Introverts tend to get lost in their heads a lot. "We can spend hours just roaming about thinking things over and running through old experiences," said lifestyle writer Paul Hudson on EliteDaily.com. And this can make for many an awkward encounter. Think of all the times someone tried to talk to you and you didn't even notice. See what I mean? Rude things happen, even though it wasn't your intention.
6. Everyone Assumes You'll Go Along With The Flow
While you're definitely easy-going, people assume this means you'll be swept along with the flow. Little do they know that you've got some pretty strong ideas bubbling beneath the surface. "Introverts do not concern themselves with what the majority is doing," said health expert Dan Fries on Collective-Evolution.com. "Instead, they have a high level of creativity and constantly think of new ideas and they work hard to implement them."
7. People Figure You Don't Want The Spotlight
Remember how I said I'm often schmoozing at parties? I sometimes truly love being the center of attention, as do many other self-professed introverts. "In fact, some of the most successful performers are introverts," said healthy living editor Alena Hall on HuffingtonPost.com. "Remaining on a stage, removed from a massive audience, proves far easier than the small talk-filled conversations that follow." Pretty weird, right?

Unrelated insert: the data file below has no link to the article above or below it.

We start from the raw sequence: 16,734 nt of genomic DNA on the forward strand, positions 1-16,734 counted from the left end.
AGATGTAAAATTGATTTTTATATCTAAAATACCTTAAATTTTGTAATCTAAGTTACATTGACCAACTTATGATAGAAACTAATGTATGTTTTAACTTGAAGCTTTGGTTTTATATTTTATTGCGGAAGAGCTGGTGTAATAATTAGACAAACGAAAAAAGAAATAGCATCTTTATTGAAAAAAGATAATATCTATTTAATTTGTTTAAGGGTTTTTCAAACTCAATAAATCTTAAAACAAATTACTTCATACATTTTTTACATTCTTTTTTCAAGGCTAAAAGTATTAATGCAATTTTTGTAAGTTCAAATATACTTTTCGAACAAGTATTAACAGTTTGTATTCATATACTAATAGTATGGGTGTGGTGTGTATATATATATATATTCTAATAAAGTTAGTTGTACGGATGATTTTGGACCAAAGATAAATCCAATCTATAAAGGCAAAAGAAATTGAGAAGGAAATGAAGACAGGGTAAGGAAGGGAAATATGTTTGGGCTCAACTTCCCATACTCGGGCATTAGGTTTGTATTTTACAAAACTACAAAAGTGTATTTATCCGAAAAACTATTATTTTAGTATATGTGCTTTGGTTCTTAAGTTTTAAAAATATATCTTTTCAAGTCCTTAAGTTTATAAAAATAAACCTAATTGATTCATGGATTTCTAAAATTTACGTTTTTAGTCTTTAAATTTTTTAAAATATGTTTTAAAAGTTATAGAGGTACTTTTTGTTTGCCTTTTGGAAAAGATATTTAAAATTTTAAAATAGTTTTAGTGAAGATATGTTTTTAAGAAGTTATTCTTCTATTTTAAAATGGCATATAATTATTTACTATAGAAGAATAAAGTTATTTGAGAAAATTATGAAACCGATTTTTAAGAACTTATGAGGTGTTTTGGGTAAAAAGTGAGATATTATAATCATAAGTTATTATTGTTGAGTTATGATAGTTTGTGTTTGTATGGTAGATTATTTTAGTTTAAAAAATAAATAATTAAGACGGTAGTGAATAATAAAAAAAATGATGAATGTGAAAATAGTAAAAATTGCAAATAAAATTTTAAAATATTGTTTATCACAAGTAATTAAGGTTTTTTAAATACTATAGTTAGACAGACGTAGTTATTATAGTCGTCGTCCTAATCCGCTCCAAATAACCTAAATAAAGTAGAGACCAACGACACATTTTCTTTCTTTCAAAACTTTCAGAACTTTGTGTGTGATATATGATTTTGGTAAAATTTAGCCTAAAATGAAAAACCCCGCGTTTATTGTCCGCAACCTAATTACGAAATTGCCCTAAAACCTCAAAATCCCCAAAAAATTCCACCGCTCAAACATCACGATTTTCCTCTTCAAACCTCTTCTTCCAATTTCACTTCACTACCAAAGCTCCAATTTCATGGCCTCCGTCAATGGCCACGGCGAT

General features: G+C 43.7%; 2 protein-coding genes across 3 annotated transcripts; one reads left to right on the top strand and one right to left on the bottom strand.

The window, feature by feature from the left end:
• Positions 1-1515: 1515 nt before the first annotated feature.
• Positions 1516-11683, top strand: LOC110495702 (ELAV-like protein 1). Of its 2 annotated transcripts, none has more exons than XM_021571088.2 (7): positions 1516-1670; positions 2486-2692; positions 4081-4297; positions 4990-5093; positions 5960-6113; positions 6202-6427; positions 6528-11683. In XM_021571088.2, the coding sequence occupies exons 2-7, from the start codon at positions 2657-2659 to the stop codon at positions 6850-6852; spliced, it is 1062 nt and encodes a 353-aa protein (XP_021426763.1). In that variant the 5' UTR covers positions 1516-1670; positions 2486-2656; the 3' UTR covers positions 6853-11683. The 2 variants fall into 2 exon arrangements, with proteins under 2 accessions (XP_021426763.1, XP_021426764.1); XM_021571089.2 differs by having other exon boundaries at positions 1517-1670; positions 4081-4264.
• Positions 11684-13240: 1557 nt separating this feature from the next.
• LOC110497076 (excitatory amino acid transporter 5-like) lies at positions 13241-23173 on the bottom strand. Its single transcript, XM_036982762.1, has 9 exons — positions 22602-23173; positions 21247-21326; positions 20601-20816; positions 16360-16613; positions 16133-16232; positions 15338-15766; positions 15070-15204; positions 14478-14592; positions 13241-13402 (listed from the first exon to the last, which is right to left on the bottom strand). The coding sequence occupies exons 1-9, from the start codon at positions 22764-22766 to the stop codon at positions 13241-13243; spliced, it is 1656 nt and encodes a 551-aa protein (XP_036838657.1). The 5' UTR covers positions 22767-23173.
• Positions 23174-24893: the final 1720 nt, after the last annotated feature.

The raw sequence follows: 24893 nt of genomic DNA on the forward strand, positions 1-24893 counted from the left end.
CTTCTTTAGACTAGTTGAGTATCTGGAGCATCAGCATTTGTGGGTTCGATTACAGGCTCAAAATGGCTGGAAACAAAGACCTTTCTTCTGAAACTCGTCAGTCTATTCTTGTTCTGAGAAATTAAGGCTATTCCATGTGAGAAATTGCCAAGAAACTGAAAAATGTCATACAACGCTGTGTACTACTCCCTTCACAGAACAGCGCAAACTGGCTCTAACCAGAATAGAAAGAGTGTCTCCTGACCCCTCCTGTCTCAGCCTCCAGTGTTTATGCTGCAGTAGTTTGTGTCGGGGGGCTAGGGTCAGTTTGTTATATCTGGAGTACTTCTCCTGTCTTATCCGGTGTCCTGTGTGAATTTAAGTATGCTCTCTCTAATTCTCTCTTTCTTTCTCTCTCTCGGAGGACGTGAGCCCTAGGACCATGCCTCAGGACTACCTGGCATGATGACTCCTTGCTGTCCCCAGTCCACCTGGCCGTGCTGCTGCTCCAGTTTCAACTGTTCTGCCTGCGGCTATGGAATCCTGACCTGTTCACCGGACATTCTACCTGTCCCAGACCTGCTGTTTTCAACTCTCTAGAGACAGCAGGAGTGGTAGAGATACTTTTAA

8. No One Expects You To Work Well In A Group
With all of those off-in-your-head tendencies, others might not peg you as a much of a team player. And yet that's pretty far from the case. "Introverts can get along well with most people so they usually encounter little difficulty when working in a team," said Fries. In fact, I'd go so far as to say introverts work better on a team since they are willing to sit back and listen to others.
9. Everyone Thinks You're Pissed Off
Introverts get easily overwhelmed public, and therefore venture out into the world armed with headphones and a fifty yard stare. As Whitbourne said, "Whether it’s making your way through a crowded bus station or just navigating a crowded street, if you’re an introvert you most likely don’t seek a great deal of contact with others." This standoffishness means people will part the way and let you pass, assuming you're pissed off. But I swear, it's not always the case.
10. You're Often Thought Of As Aloof Or Disconnected
We've established that introverts prefer to keep to themselves. And that's totally OK. But in a social world like ours, this can leave others with the impression that you are some kind of loner who prefers the fringes of society. While partially correct, it certainly doesn't mean you dislike people. Explaining that this isn't true, however, can often prove difficult.
11. People Occasionally Think You're Depressed
Signs of depression include retreating from society and losing interest in your daily activities. So it makes sense why your friends and family might assume you're going through some kind of internal struggle — even when you're not. It can be tough to convince everyone that's you're 100 percent fine, and would just like some alone time.
That whole convincing thing can get pretty annoying, hence why it's often such a pain to be an introvert. Same goes for all the ways we're constantly misunderstood. But, from one fellow introvert to the next, I say keep doing your thing. Hide away, be quiet, meet up with friends whenever you please — no explanation necessary.